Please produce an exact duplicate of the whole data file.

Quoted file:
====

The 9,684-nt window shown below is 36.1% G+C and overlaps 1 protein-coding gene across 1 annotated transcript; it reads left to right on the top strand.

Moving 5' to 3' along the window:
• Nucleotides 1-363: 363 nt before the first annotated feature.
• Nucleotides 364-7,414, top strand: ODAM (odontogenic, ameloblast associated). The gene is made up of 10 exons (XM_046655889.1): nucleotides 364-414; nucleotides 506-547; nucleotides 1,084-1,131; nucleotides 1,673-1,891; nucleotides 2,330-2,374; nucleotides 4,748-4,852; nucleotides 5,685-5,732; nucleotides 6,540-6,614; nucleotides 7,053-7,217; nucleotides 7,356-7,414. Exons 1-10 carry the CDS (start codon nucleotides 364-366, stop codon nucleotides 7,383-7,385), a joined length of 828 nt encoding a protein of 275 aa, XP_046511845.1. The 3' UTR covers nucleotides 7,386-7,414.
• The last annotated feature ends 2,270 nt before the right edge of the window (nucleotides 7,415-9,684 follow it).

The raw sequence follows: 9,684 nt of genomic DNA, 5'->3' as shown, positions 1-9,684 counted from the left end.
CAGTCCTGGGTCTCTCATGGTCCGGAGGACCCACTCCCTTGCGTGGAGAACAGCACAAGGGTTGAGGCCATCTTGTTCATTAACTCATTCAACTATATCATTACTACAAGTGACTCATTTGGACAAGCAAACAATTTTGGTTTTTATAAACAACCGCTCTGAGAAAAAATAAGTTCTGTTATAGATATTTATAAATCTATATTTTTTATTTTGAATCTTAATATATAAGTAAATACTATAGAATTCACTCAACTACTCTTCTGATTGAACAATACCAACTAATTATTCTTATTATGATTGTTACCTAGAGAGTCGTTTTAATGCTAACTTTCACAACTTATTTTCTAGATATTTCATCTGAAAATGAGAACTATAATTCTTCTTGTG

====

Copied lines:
The 9,684-nt window shown below is 36.1% G+C and overlaps 1 protein-coding gene across 1 annotated transcript; it reads left to right on the top strand.

Moving 5' to 3' along the window:
• Nucleotides 1-363: 363 nt before the first annotated feature.
• Nucleotides 364-7,414, top strand: ODAM (odontogenic, ameloblast associated). The gene is made up of 10 exons (XM_046655889.1): nucleotides 364-414; nucleotides 506-547; nucleotides 1,084-1,131; nucleotides 1,673-1,891; nucleotides 2,330-2,374; nucleotides 4,748-4,852; nucleotides 5,685-5,732; nucleotides 6,540-6,614; nucleotides 7,053-7,217; nucleotides 7,356-7,414. Exons 1-10 carry the CDS (start codon nucleotides 364-366, stop codon nucleotides 7,383-7,385), a joined length of 828 nt encoding a protein of 275 aa, XP_046511845.1. The 3' UTR covers nucleotides 7,386-7,414.
• The last annotated feature ends 2,270 nt before the right edge of the window (nucleotides 7,415-9,684 follow it).

The raw sequence follows: 9,684 nt of genomic DNA, 5'->3' as shown, positions 1-9,684 counted from the left end.
CAGTCCTGGGTCTCTCATGGTCCGGAGGACCCACTCCCTTGCGTGGAGAACAGCACAAGGGTTGAGGCCATCTTGTTCATTAACTCATTCAACTATATCATTACTACAAGTGACTCATTTGGACAAGCAAACAATTTTGGTTTTTATAAACAACCGCTCTGAGAAAAAATAAGTTCTGTTATAGATATTTATAAATCTATATTTTTTATTTTGAATCTTAATATATAAGTAAATACTATAGAATTCACTCAACTACTCTTCTGATTGAACAATACCAACTAATTATTCTTATTATGATTGTTACCTAGAGAGTCGTTTTAATGCTAACTTTCACAACTTATTTTCTAGATATTTCATCTGAAAATGAGAACTATAATTCTTCTTGTG